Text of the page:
From 2003 to 2021, Bill Gross’s Idealab helped fund 18 eco-friendly companies. In the last year alone, he’s helped fund six. Last month, Gross joined us at theTechonomy Climate NYC: Solutions that Scale conference to share his insights on renewable energy, technological progress, and the government funding that helps make it all possible.
Gross foundedIdealab back in 1996 as a “technology incubator” that has invested in a variety of innovative properties, including Answers.com and photo-manager Picasa. In his Techonomy presentation, Gross highlighted some of Idealab’s eco-friendly investments, including eSolar, Thermata, and Energy Cache.
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In a compact 11-minute presentation, Gross discusses the decreasing costs of renewable energy, as well as how entrepreneurs can take advantage of incentives from theInflation Reduction Act.
First, Gross covers how energy production has skyrocketed since the Industrial Revolution, due to both increased mechanization and a growing population. However, while humans require more and more electricity for a comfortable society, they are unwilling to pay more money for “clean” energy. That’s why Gross called 2018 a “turning point,” as it marked the first time that wind and solar energy became cheaper to produce than energy from fossil fuels.
To help explain why renewable energy has become so much cheaper, Gross cited Wright’s Law—a predecessor to the more-famousMoore’s Law. While Gordon Moore’s axiom predicts the rapid efficiency gains of computer chips, Wright’s Law is more general. As production volume increases, a new technology experiences a “learning curve,” which increases efficiency and drives down costs over time.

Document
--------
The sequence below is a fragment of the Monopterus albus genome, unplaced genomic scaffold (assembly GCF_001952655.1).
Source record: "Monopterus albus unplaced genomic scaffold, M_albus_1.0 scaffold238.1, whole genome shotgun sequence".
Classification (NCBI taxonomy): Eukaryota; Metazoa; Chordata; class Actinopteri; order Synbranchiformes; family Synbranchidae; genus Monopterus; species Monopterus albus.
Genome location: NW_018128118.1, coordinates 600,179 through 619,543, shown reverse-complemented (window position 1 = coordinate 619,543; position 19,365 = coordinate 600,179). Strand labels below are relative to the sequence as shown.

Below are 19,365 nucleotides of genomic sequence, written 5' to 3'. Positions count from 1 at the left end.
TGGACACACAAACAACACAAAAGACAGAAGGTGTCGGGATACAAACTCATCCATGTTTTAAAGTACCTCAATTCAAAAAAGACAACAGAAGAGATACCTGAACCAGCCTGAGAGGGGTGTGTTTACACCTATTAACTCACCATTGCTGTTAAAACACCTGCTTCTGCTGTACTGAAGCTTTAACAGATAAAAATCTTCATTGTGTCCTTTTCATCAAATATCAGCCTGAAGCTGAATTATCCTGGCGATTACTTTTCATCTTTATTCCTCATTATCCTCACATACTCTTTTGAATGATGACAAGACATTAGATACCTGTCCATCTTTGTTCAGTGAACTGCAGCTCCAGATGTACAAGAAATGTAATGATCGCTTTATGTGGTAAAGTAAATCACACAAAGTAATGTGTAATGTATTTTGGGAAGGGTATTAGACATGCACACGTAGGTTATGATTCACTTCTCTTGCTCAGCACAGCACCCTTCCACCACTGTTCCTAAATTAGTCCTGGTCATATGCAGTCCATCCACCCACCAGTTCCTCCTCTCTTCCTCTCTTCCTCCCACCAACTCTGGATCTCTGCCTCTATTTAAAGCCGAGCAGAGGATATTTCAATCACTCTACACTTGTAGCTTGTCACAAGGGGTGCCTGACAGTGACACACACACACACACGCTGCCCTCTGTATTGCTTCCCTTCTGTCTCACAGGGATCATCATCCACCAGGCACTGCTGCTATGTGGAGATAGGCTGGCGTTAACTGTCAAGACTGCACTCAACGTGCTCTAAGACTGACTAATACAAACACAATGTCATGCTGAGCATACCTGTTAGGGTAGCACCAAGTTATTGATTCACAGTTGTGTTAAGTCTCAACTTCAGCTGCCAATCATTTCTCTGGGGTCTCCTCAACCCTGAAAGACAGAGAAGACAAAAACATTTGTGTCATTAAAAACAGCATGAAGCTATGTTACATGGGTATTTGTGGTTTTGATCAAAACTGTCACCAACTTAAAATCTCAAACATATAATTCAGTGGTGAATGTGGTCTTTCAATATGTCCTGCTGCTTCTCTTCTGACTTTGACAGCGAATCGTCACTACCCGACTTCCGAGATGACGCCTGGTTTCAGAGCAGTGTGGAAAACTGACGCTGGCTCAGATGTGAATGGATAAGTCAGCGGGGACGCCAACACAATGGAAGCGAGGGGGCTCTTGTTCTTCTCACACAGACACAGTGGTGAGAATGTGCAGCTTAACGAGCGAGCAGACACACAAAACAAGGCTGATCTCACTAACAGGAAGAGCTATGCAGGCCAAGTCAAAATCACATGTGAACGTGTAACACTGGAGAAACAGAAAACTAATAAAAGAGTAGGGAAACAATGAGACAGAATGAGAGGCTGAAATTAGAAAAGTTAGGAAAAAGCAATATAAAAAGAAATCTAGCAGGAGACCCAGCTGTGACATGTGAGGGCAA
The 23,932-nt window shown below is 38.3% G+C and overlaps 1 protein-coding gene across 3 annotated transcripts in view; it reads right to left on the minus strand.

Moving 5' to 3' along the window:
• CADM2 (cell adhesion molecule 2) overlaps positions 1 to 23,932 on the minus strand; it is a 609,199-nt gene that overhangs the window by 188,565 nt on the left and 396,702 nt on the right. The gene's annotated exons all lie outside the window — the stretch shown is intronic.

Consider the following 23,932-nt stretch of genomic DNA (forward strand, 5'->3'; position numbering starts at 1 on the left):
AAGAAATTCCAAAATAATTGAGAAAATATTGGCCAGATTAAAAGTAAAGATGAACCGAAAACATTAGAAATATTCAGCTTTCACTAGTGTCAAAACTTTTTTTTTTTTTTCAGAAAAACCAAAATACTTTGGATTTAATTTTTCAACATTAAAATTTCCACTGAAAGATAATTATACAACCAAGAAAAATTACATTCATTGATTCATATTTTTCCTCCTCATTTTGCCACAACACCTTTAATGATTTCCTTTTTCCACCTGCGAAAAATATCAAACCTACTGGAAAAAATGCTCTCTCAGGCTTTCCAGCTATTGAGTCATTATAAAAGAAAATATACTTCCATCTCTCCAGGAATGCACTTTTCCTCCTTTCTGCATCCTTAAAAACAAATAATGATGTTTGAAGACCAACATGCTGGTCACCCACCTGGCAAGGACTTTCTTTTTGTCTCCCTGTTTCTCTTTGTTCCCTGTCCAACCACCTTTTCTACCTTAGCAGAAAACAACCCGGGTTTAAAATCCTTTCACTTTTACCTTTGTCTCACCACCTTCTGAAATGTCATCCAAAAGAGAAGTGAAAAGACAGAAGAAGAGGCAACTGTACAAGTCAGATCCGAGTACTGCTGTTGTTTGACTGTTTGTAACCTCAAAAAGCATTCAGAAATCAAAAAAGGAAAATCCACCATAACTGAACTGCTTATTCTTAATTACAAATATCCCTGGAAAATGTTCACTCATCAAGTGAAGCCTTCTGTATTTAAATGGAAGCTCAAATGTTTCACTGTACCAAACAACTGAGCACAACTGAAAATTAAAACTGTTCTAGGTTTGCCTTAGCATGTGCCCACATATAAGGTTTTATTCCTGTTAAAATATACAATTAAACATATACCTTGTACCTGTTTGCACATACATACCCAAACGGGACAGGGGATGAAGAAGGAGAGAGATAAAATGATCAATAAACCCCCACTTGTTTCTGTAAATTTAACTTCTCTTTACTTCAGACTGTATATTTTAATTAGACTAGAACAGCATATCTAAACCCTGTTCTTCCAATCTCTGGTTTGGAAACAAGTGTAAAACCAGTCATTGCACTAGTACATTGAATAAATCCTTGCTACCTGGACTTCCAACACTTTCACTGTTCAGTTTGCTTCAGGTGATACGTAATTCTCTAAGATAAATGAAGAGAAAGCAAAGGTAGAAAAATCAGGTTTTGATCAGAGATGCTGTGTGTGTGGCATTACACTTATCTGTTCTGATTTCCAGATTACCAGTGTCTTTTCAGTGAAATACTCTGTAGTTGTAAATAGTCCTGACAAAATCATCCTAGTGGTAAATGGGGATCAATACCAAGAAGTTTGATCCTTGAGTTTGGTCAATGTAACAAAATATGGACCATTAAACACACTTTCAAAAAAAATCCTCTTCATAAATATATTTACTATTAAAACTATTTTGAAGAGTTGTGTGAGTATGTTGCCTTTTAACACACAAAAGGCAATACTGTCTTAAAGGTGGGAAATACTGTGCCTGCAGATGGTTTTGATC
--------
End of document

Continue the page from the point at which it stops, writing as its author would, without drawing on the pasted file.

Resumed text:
According to Gross, these decreased costs can work hand-in-hand with incentives from the U.S. government to create his “trillion dollar opportunity.” The Inflation Reduction Act provides more than $270 billion in green energy tax credits, which Gross believes will kickstart ecologically responsible—and profitable—businesses. To illustrate this point, he discusses two companies that Idealab has funded: Carbon Capture and Energy Vault.
Carbon Capture employs direct air capture (DAC) machines that draw carbon dioxide out of the atmosphere. These rectangular devices, each about the size of a shipping container, use solid sorbents to bind CO2 through either physical or chemical means. Then, the DAC machines redirect this CO2 to industrial applications, such as creating concrete or fuel. The Inflation Reduction Act provides a $185 tax credit for each ton of CO2 removed from the atmosphere, which Gross calls “a fantastic incentive.”
Energy Vault, on the other hand, uses a novel form of “gravity storage.” This process involves a tall building that contains dozens of 30-ton blocks. Using a renewable energy source, such as solar panels, a system of cranes raises these blocks to the top of the structure, building up potential energy. To generate power, Energy Vault can lower the blocks, turning their potential energy into kinetic energy. This system also benefits from an IRA tax credit: $45 for every kW-hour of energy stored.
Gross’s presentation concludes that “almost every part of the energy business can be disrupted with new technology,” which could interest both technologists and investors alike.
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